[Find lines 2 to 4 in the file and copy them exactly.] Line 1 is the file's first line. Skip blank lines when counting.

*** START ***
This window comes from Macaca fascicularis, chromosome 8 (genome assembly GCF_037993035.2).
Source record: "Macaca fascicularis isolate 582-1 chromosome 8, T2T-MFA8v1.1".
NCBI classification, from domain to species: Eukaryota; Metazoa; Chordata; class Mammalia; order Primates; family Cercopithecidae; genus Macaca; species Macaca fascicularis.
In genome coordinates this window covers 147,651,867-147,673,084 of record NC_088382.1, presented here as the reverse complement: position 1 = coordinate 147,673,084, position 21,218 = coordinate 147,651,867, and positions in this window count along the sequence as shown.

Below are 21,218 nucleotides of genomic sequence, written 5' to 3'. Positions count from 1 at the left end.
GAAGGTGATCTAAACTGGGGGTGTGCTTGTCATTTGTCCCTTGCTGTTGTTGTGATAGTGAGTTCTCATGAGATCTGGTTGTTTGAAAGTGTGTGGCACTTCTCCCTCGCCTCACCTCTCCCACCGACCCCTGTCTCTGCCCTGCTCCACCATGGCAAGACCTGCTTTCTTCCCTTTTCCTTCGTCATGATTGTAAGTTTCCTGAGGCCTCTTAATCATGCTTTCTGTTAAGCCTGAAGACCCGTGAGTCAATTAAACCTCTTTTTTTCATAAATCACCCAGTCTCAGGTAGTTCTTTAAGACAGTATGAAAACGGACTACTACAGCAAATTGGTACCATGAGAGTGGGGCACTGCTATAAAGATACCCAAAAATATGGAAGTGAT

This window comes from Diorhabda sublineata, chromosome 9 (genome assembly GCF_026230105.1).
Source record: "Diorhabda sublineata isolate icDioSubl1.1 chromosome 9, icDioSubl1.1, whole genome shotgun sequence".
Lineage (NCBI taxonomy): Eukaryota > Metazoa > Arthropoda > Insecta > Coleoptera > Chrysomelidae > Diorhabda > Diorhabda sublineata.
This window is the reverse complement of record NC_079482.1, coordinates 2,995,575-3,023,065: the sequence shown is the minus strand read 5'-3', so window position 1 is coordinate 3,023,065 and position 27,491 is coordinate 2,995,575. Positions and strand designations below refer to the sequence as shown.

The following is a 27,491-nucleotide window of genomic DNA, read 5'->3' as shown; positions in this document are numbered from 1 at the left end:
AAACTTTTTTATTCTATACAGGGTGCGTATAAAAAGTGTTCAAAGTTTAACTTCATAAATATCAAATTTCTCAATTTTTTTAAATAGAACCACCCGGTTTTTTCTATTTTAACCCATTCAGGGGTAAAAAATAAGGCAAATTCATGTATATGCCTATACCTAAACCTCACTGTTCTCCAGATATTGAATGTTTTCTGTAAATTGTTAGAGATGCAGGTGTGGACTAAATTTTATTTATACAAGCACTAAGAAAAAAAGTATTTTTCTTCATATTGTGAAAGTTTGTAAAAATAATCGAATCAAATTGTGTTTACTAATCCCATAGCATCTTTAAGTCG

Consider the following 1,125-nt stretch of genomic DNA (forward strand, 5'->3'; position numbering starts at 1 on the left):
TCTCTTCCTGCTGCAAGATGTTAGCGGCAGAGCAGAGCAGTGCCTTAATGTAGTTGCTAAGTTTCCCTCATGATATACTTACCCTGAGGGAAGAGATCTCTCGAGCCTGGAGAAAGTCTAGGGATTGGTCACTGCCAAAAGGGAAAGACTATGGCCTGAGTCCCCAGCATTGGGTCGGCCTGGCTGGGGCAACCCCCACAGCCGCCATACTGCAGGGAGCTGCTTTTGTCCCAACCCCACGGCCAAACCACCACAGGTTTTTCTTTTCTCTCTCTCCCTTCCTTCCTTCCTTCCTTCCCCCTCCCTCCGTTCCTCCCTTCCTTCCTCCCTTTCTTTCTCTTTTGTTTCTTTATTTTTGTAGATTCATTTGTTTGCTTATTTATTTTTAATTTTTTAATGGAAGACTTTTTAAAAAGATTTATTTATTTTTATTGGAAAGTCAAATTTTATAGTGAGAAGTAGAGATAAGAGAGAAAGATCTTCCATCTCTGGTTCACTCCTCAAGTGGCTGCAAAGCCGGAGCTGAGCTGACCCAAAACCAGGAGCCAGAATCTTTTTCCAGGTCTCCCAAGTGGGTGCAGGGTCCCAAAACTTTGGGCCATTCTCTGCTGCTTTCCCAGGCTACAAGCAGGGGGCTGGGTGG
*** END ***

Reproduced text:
Source record: "Macaca fascicularis isolate 582-1 chromosome 8, T2T-MFA8v1.1".
NCBI classification, from domain to species: Eukaryota; Metazoa; Chordata; class Mammalia; order Primates; family Cercopithecidae; genus Macaca; species Macaca fascicularis.
In genome coordinates this window covers 147,651,867-147,673,084 of record NC_088382.1, presented here as the reverse complement: position 1 = coordinate 147,673,084, position 21,218 = coordinate 147,651,867, and positions in this window count along the sequence as shown.